THANK YOU to Fran Ankenman, who recently finished her articling term with us and will now complete the second half of her articles at Ratcliff LLP. Her new principal is ELC Alum Melinda Skeels, who was one of the ELC’s first articled students.
WELCOME to our new Articled Student Ellen Campbell and to our Spring Coop Student Russell Chiong. Along with all the new ELC Clinic students, they are a great addition to the ELC team.

THANK YOU to the ELC Clinic student who contacted us recently with a heartwarming message to thank us for the great program and experience – and to let us know they’ve used several ELC publications over the course of their articling term. “My guess is that, in one way or another, every student that goes through the ELC exits with skills or knowledge that will serve them well in the future. I certainly did!”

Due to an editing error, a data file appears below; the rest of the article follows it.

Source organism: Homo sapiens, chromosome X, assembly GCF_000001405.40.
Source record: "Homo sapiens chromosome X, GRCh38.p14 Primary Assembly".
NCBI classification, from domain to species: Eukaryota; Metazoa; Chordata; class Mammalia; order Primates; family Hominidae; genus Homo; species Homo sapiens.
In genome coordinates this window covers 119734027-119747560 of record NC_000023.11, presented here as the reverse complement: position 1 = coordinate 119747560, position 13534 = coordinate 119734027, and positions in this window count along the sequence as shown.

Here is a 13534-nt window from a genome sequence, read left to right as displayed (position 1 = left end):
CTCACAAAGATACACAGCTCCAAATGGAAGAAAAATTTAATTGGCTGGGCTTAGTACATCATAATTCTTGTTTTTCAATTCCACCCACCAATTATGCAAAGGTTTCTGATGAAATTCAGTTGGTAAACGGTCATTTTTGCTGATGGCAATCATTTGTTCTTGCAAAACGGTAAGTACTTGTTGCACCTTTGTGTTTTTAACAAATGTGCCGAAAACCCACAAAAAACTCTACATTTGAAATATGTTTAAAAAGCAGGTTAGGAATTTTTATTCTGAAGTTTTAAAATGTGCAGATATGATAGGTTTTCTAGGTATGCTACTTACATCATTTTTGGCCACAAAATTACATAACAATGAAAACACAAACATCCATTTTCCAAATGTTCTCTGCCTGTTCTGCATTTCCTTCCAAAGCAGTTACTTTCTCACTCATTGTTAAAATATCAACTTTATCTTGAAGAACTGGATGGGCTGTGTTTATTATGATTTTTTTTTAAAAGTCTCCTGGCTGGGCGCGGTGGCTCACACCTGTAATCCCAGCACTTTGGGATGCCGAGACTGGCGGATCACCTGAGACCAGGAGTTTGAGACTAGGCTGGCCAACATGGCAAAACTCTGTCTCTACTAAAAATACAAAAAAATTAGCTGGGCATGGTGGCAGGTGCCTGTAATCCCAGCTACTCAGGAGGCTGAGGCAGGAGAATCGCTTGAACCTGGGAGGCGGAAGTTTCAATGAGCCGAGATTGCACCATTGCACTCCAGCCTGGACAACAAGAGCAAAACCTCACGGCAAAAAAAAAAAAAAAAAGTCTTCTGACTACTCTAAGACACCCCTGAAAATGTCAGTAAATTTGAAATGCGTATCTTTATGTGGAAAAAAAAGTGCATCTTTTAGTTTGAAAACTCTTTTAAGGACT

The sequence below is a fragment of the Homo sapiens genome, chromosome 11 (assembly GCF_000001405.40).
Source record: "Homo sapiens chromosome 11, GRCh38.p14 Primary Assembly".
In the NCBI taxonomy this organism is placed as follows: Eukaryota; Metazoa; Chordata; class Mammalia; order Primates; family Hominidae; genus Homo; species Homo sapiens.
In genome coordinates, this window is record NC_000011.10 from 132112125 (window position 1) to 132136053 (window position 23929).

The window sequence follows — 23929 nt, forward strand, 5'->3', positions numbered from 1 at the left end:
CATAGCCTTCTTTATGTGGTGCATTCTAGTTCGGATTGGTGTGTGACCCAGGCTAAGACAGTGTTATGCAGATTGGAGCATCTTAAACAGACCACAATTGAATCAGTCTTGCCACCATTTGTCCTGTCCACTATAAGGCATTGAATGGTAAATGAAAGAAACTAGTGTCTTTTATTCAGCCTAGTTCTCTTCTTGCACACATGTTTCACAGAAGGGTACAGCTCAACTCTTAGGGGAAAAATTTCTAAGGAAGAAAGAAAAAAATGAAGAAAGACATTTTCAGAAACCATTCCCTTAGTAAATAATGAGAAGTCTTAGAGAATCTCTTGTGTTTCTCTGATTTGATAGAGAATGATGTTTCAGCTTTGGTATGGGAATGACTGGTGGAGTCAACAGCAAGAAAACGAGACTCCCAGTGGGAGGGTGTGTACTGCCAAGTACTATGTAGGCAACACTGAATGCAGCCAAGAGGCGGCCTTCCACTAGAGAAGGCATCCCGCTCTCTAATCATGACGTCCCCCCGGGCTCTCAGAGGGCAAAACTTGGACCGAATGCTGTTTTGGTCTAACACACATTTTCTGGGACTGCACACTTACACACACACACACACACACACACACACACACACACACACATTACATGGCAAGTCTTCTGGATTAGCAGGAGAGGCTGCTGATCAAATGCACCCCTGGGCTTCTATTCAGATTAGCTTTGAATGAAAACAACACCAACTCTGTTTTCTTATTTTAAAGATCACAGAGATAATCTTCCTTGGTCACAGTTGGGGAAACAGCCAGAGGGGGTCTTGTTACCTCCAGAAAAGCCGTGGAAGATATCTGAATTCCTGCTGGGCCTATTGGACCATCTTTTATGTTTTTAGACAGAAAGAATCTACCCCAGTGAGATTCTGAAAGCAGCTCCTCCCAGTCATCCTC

UPDATE ON MINING LAW REFORM: In January, the BC Mining Law Reform Network and SkeenaWild released new maps pointing to over 100 known and potentially contaminated mine waste sites that threaten to pollute waters, fish habitat and communities across the province.
The ELC joined with organizations throughout the province in 2019 to launch the BC Mining Law Reform platform, which is intended to guide mining law reform in BC for the next decade. For a concise information on what changes are necessary and why, see the BC Mining Law Network’s Fact Sheet.